No. People of all ages may be an organ and tissue donor.

Your medical condition at the time of death will determine what organs and tissue can be donated.
A physician will decide whether your organs and tissue can be transplanted.

The federally chosen, non-profit, organ procurement organizations (OPO) are in charge of the process. Missouri has two that serve different parts of the state; Mid-America Transplant and Midwest Transplant Network. Missouri also has a tissue bank, Saving Sight. The agencies are in charge of and make the donation process easy. The recovery and transplant process is regulated by the Centers for Medicare and Medicaid Services, a Division of the U.S. Department of Health and Human Services.

Patients receive organs and tissues based upon blood type, length of time on the waiting list, severity of illness, and other medical criteria.

A national allocation system ensures the fair distribution of organs in the United States. Social and financial data are not part of the allocation system.
People eligible to receive organs are identified based upon many factors including blood and tissue typing, medical urgency (severity of illness), time on waiting list, other medical criteria, and geographical location.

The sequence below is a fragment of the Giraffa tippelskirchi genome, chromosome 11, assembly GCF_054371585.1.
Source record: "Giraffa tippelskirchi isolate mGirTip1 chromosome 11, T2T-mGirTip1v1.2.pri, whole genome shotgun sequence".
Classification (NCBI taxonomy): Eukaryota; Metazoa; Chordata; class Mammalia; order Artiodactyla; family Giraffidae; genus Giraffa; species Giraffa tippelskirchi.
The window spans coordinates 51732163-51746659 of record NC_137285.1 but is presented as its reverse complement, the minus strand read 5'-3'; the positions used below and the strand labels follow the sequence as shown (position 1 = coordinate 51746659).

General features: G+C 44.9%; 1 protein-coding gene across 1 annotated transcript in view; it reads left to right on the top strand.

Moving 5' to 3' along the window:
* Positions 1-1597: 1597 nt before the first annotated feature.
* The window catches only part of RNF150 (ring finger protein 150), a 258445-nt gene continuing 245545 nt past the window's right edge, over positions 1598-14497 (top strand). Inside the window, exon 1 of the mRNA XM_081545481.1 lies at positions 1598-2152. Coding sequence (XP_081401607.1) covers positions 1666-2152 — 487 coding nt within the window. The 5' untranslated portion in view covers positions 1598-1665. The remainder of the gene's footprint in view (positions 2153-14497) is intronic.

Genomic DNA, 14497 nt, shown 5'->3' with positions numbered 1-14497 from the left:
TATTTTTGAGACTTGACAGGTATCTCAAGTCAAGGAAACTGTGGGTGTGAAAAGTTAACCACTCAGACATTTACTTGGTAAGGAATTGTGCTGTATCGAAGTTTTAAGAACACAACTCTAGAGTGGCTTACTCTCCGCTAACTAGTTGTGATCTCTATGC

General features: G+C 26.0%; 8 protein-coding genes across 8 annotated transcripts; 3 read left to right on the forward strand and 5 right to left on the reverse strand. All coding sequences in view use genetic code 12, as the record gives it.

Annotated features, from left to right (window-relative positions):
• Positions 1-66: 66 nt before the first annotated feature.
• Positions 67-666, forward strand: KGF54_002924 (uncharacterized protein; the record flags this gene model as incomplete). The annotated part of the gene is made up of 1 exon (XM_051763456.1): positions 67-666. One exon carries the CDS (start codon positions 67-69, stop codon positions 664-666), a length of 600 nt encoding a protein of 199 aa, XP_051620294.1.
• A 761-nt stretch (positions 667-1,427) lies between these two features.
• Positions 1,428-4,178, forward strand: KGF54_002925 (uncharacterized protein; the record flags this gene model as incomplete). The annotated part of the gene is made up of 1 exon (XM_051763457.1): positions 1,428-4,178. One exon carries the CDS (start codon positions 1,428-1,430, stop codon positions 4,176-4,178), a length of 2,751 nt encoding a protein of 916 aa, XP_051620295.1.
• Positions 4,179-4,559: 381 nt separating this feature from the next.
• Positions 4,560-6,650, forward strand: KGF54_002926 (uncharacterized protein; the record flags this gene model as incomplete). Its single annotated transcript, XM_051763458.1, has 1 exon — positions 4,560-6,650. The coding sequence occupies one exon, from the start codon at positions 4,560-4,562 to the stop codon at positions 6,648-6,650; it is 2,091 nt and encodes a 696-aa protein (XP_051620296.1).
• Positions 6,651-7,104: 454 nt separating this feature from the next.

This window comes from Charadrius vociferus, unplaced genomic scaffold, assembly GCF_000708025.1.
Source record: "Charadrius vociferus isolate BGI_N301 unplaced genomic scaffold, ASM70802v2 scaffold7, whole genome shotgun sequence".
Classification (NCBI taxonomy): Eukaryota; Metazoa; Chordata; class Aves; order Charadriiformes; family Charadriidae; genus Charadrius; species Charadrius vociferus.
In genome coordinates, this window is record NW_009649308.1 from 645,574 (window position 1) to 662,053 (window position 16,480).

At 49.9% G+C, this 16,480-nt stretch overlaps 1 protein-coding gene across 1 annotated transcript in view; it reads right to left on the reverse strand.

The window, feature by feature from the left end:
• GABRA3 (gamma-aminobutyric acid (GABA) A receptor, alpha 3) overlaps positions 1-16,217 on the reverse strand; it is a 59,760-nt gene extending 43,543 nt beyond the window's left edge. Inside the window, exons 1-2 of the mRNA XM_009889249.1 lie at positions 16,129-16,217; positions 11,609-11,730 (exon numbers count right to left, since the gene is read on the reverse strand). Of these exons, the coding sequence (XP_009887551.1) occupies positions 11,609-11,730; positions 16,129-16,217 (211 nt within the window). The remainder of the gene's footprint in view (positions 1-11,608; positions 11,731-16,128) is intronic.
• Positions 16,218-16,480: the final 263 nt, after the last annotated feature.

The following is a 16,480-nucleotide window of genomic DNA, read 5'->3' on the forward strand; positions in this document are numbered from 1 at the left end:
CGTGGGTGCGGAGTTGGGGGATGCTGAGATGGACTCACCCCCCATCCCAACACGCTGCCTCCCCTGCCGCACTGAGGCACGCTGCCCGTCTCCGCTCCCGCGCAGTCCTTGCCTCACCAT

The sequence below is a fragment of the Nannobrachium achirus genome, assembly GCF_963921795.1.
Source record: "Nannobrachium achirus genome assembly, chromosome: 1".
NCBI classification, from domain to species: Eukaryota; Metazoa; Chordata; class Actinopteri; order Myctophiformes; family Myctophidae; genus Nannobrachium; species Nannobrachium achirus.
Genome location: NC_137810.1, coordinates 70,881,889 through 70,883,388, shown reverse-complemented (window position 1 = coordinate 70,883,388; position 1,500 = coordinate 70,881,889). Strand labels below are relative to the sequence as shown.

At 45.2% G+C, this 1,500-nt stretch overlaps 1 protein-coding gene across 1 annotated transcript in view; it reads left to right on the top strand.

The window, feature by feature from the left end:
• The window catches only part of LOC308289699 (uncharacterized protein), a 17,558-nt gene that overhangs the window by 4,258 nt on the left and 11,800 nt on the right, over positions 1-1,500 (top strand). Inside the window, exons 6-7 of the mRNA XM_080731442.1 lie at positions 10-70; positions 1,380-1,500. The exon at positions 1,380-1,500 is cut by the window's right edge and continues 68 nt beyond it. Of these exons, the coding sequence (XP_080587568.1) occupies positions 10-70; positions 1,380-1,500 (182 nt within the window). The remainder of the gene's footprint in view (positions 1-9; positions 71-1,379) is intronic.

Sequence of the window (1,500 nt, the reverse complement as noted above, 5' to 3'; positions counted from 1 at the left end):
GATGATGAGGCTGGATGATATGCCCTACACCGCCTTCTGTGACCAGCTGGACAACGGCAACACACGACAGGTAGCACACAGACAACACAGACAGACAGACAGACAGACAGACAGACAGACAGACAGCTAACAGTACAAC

Race, gender, age, ethnicity, income, or celebrity status are not factors in determining who receives an organ or tissue transplant. Additionally, the law strictly prohibits buying and selling of organs for transplantation.
Donated organs, eyes and tissues are given to people who need them the most. Typically, at the local level, then the regional level, and finally all over the country. Under certain circumstances organs, eyes and tissues may be sent out of the country to help patients in need.
Buying and selling organs is against the law!

A request by a donor or donor family to give the gift to a named person. The gift must go through a medical review and match the named person. Most often, the donor or donor family is related to or knows the named person.

Yes. However organ size, which is affected by gender, is critical to match a donor heart, lung, or liver with a recipient. Genetic makeup can be a factor when matching a kidney or pancreas donor and recipient because of the importance of tissue matching. Optimal tissue matching can happen within the same racial and genetic background. For example, an individual of Asian descent may match better with a kidney donated from another Asian versus a different race. However, cross-racial donations can and do happen with great success when matches are available.

Organs are recovered as soon as possible after death is legally declared. Tissue can be removed up to 24 hours after death.


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